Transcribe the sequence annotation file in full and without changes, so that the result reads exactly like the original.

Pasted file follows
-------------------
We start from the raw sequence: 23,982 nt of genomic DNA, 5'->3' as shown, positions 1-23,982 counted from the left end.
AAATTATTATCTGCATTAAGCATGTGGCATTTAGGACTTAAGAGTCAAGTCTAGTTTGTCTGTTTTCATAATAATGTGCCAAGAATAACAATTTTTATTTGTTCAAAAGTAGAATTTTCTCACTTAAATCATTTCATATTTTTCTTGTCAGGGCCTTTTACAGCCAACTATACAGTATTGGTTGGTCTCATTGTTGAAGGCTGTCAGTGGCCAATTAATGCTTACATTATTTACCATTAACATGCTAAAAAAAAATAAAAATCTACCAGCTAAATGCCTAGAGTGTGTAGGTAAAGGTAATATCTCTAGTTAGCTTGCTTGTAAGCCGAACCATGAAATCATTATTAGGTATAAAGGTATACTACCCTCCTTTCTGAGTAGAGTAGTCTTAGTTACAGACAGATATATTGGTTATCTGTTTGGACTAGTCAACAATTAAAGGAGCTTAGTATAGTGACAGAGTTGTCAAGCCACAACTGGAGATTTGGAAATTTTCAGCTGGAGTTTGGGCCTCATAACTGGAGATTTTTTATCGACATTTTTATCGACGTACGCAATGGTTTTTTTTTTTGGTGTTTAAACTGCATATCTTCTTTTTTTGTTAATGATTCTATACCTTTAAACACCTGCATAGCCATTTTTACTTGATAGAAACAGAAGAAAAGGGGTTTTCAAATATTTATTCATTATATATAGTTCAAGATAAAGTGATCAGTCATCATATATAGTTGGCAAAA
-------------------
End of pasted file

We start from the raw sequence: 23,982 nt of genomic DNA, 5'->3' as shown, positions 1-23,982 counted from the left end.
AAATTATTATCTGCATTAAGCATGTGGCATTTAGGACTTAAGAGTCAAGTCTAGTTTGTCTGTTTTCATAATAATGTGCCAAGAATAACAATTTTTATTTGTTCAAAAGTAGAATTTTCTCACTTAAATCATTTCATATTTTTCTTGTCAGGGCCTTTTACAGCCAACTATACAGTATTGGTTGGTCTCATTGTTGAAGGCTGTCAGTGGCCAATTAATGCTTACATTATTTACCATTAACATGCTAAAAAAAAATAAAAATCTACCAGCTAAATGCCTAGAGTGTGTAGGTAAAGGTAATATCTCTAGTTAGCTTGCTTGTAAGCCGAACCATGAAATCATTATTAGGTATAAAGGTATACTACCCTCCTTTCTGAGTAGAGTAGTCTTAGTTACAGACAGATATATTGGTTATCTGTTTGGACTAGTCAACAATTAAAGGAGCTTAGTATAGTGACAGAGTTGTCAAGCCACAACTGGAGATTTGGAAATTTTCAGCTGGAGTTTGGGCCTCATAACTGGAGATTTTTTATCGACATTTTTATCGACGTACGCAATGGTTTTTTTTTTTGGTGTTTAAACTGCATATCTTCTTTTTTTGTTAATGATTCTATACCTTTAAACACCTGCATAGCCATTTTTACTTGATAGAAACAGAAGAAAAGGGGTTTTCAAATATTTATTCATTATATATAGTTCAAGATAAAGTGATCAGTCATCATATATAGTTGGCAAAA